India’s Festival of Lights casts shadow over owls


Significant numbers of owls are being illegally trapped and sacrificed each year in India to supply rituals and ceremonies marking annual Diwali celebrations. While the exact number of owls traded domestically is unknown, estimates place the figure in the thousands.

TRAFFIC has issued an advisory to enforcement agencies calling for increased efforts to help curb the trafficking and sacrifice of owls that peaks around the annual Diwali “Festival of Lights” celebrations.

People gather for Diwali festivities in Assi Ghat, India. Of course, there are many elements of Diwali that do not involve animal sacrifice. Image credit Kristian Niemi, CC BY-SA 3.0.

The document is based on TRAFFIC’s investigations into the illegal owl trade in India, published in Imperiled Custodians of the Night. The investigation found that owls are consumed and traded for a wide variety of purposes, including for magic, street performances, taxidermy, private aviaries/zoos, food, use in folk medicines, capturing other birds, use of claws and feathers in making headgear, and eggs used in gambling.

Illegal trapping and trade peaks around the Diwali festival month, especially in Northern India. Occult practitioners drive consumer demand by touting the use of owl parts for purposes ranging from curing various illnesses to fighting the effects of evil spirits. Birds are poached for their bones, talons, skulls, feathers, meat and blood, which are then used in talismans, magic rituals, and traditional medicine.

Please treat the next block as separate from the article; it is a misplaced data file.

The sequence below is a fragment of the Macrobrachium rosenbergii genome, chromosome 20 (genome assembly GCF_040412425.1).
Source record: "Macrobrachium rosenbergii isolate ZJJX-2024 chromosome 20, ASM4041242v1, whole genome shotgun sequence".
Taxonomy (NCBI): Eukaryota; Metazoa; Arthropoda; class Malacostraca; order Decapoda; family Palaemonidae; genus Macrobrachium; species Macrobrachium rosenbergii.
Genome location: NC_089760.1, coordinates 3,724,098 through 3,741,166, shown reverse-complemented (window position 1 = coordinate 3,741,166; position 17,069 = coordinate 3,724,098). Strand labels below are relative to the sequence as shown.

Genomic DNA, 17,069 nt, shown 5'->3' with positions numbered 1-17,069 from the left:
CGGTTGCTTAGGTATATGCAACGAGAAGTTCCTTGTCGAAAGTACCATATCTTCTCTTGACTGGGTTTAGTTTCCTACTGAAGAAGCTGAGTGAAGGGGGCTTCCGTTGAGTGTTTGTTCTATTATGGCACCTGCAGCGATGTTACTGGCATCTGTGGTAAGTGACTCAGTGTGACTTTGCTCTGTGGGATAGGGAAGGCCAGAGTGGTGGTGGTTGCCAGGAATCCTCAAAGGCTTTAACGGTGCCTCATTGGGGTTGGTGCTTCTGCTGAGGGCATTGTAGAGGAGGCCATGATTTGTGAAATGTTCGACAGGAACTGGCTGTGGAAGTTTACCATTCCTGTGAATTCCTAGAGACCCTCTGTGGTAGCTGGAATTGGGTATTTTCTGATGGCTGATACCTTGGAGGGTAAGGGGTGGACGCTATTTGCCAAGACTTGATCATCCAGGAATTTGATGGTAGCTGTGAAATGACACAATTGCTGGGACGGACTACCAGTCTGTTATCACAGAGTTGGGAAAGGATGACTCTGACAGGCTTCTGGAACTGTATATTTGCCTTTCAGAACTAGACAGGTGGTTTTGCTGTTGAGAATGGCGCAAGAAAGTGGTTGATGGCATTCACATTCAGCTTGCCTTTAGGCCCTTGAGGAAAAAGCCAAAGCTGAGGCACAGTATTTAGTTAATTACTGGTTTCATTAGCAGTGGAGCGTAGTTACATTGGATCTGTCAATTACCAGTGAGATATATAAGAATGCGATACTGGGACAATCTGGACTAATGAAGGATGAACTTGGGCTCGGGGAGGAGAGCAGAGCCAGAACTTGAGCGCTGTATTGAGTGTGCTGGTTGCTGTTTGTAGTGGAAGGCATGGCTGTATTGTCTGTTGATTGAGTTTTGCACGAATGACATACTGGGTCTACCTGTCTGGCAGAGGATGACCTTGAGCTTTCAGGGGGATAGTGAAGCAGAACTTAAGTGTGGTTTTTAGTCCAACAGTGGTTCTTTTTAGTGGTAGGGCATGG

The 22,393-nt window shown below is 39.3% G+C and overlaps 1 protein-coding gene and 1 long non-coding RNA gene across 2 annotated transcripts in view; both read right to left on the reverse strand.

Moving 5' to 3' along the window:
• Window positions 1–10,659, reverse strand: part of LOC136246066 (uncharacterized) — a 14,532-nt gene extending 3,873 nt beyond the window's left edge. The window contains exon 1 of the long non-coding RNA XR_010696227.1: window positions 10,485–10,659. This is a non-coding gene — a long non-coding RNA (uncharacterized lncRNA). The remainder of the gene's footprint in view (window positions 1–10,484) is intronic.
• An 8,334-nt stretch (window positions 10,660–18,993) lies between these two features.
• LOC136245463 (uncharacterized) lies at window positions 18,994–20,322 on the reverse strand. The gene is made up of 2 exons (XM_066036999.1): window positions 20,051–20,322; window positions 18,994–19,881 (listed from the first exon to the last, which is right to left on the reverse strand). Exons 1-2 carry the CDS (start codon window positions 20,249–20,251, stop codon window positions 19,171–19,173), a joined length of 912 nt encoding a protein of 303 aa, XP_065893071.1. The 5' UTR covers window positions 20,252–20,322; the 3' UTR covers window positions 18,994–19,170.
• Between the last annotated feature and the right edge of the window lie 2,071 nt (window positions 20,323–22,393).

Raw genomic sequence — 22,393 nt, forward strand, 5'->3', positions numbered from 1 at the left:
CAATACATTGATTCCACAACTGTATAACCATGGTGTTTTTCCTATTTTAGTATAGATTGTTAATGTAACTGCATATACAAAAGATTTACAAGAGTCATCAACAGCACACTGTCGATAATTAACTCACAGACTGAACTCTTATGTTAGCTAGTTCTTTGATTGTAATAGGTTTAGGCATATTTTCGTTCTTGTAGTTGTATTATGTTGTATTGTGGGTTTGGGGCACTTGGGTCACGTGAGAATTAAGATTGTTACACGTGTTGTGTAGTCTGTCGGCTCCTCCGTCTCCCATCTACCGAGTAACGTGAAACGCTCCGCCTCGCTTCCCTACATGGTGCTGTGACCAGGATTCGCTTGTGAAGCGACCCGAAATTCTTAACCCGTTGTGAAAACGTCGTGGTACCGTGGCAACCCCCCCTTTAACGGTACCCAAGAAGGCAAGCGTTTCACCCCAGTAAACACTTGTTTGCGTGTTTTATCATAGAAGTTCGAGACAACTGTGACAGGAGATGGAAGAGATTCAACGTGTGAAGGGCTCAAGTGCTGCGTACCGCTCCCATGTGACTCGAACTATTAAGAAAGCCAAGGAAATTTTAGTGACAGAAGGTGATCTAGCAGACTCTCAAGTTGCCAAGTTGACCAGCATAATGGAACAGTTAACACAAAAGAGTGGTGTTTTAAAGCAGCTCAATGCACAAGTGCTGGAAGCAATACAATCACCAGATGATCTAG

Owls, especially with “ears” (or tufts) are thought to possess greatest magical powers, and Diwali is claimed to be the most auspicious time for making owl sacrifices.

A barn owl, seen here in the Indian state of Karnataka. Image credit Bikash Das, CC BY-SA 3.0.

Of the 30 species of owls found in India, 15 have been found in illegal wildlife trade. The spotted owlet (Athene brama), barn owl (Tyto alba) and rock eagle-owl (Bubo bengalensis) are the most commonly recorded species in trade.

“TRAFFIC’s advisory is a strong reminder of the rampant trade and sacrifice of owls in India. We urge enforcement agencies to strengthen wildlife law enforcement efforts around owl habitats, forest areas, and bird trade markets.”
              Dr Saket Badola, IFS, Head of TRAFFIC’s India office

“As the practice of owl sacrificing begins with the start of the Dussehra festival, and moves on into Diwali, poachers involved with the bird trade are most active during this season. This is one of the most important times for enforcement agencies to remain alert and increase their vigilance,” Dr Badola added.

A rock eagle-owl, one of the three most common owls involved in illegal trade. Owls with tufts (or “ears”) like these are thought to have the greatest magical powers. Image credit David Merrett, CC BY-SA 3.0.

Owls in India are protected under the Wildlife Protection Act of India, which prohibits hunting, trade or any other form of exploitation of live owls or their body parts. International trade is further restricted under the Convention on International Trade in Endangered Species of Wild Fauna and Flora (CITES).

Owls play a vital role in ecosystems, and they benefit farmers by preying on small rodents and other crop pests, making their ongoing protection of high ecological, economic, and social importance.

Featured image: Two spotted owlets snuggle up on a branch in Bharatpur, India. This species is one of the three most commonly involved in illegal wildlife trade. Image credit aayush.dudhiya, CC BY-SA 3.0.

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TRAFFIC, the wildlife trade monitoring network, is a leading non-governmental organisation working globally on trade in wild animals and plants in the context of both biodiversity conservation and sustainable development. Our mission is to ensure that trade in wild plants and animals is not a threat to the conservation of nature. Click to see author's profile.

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